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How To Self-Promote Without Seeming Pompous

We all promote ourselves or our companies for one reason or another.

When done correctly, self-promotion is an incredibly useful tool. It can validate your authority and argument while bolstering confidence in a reader, customer or client. But too often, self-promotion comes off as clumsy—an attempt to place a person or product on an undeserved pedestal. In worst case scenarios, it’s used to intentionally mislead.

I founded a digital publication years ago and have worked in digital marketing since the early 2000s. I’ve seen it allfrom fictitious facades rife with delusions of grandeur to well-executed, eloquent self-introductions. There are varying degrees of right and wrong ways to promote yourself or your company.

Photo Source: Man Overboard

Here are some things to consider next time you self-promote or are trying to determine someone else’s intentions:

Know that self-promotion is necessary.

Giving information about yourself or your company is not bragging. It’s an unavoidable and informative preface to almost any interaction.

While your achievements shouldn’t define the value of the content or conversation, you need to tell others why they should listen—especially if you expect them to follow intently.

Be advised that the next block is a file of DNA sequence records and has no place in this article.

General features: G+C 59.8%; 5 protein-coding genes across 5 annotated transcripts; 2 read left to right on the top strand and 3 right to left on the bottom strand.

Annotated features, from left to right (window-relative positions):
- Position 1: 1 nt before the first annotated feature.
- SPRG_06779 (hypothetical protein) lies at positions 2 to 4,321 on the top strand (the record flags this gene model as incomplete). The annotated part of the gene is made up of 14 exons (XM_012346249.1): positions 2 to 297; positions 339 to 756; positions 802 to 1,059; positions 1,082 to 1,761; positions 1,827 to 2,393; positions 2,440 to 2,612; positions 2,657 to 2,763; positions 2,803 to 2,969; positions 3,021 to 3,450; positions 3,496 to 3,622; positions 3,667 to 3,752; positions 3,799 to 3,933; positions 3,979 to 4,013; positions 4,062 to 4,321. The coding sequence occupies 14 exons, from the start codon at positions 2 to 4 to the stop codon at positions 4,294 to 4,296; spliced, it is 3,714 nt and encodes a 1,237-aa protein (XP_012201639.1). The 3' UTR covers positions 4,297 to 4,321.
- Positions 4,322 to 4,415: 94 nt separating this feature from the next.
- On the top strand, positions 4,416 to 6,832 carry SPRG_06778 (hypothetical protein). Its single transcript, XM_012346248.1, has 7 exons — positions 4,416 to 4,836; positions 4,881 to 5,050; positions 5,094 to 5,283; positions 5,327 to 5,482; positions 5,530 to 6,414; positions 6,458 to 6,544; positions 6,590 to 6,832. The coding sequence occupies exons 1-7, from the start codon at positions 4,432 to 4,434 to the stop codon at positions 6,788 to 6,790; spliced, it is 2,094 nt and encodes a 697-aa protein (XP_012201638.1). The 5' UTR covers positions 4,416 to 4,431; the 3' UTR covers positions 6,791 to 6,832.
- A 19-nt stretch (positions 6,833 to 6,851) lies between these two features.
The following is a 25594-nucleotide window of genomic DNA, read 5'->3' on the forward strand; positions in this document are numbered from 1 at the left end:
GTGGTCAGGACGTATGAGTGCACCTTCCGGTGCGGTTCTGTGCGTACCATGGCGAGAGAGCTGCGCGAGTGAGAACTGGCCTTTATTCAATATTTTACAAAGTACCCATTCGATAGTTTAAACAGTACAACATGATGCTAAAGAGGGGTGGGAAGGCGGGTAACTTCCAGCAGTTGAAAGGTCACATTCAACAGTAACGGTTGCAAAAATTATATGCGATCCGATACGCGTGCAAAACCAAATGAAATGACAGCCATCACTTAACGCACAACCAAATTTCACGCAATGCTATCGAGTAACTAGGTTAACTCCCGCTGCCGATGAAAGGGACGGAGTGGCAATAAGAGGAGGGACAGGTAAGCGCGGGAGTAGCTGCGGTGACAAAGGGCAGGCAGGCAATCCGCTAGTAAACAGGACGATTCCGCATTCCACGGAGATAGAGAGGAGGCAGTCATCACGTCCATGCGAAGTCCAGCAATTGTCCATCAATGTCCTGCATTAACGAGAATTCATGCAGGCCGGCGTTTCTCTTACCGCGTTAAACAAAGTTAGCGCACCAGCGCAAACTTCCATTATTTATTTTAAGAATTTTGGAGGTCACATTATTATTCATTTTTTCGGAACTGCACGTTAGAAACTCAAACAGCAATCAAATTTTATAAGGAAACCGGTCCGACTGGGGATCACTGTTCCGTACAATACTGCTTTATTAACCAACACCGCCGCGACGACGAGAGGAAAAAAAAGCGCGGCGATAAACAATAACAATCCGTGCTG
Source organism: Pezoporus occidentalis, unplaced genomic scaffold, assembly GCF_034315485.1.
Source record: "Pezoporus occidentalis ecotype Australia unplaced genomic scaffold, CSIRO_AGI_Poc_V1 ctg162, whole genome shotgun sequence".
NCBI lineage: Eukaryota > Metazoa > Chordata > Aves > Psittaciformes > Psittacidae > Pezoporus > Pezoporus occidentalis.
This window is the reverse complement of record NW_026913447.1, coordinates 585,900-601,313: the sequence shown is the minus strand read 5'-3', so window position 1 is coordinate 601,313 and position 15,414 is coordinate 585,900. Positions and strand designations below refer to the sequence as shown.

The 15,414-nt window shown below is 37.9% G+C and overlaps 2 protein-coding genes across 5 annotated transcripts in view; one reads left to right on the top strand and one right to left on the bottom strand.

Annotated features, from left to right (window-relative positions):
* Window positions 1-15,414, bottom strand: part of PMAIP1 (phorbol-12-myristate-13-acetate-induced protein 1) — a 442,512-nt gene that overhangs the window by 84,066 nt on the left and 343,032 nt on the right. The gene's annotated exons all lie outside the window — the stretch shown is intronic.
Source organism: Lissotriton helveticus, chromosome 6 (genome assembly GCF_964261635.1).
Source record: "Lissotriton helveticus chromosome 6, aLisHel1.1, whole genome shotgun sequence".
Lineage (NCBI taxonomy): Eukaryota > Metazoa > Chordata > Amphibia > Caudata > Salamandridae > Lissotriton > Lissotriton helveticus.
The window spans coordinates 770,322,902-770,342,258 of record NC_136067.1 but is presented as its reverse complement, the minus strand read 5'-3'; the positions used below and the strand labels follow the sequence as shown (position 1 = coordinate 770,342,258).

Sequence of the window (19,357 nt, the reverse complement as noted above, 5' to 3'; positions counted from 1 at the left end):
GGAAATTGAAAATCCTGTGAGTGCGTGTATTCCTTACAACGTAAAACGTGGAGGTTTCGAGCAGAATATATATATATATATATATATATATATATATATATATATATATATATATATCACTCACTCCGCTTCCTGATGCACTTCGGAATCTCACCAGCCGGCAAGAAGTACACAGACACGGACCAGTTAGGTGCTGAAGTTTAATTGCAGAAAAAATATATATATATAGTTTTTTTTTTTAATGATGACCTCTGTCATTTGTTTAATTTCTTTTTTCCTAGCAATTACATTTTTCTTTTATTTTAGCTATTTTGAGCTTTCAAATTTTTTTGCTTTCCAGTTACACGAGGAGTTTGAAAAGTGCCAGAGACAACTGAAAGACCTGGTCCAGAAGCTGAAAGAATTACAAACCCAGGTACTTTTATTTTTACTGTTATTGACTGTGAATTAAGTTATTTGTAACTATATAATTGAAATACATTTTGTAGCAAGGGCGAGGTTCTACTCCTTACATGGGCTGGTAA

In the publication world, some platforms disallow mention of the author’s company. At Influencive, we always encouraged it. We would take a piece down if it didn’t offer enough insight or value, but we would never remove a piece for being overly promotional.

An expert has to define his or her expertise.

The best way to do this is to reference accomplishments, past and present business ventures, titles, accolades. Go ahead, namedrop a high-profile client or customers. That’s valuable information to a readernot just a plug—as long as it’s framed appropriately.

But it has to be done well.

Self-promotion, when well-executed, will leave a reader with a solid understanding of your character, your motives, and your ability to enlighten them on a given topic.

It’s the foundation for the information you’re going to share with them. Whether that foundation is built on years of experience, or just a few specific case studies, self-promotion should be honest.

It’s a matter of transparency.

Self-promotion is detail-oriented. For example, author and entrepreneur Tim Ferriss self-promotes in the right way. If he’s promoting a pair of underwear on his podcast, he does more than just say “Hey, they’re great. Buy ‘em.” He explains why they’re worth the money. Maybe they’re super comfortable, breathable, an overall best-value product. The point is that he provides useful substance in his pitches. And if he is associated with the company, he makes that very transparent.

The whole: “Buy this underwear because Michael Jordan wears them,” cheesy, endorsement-style promotions are out of style. People want something more—a connection that helps them feel like they’re making the right purchasing decision.

Readers should have the same feeling when they begin reading an article you’ve written. They’re investing their time into your work, so you must explain who you are and why they should trust you.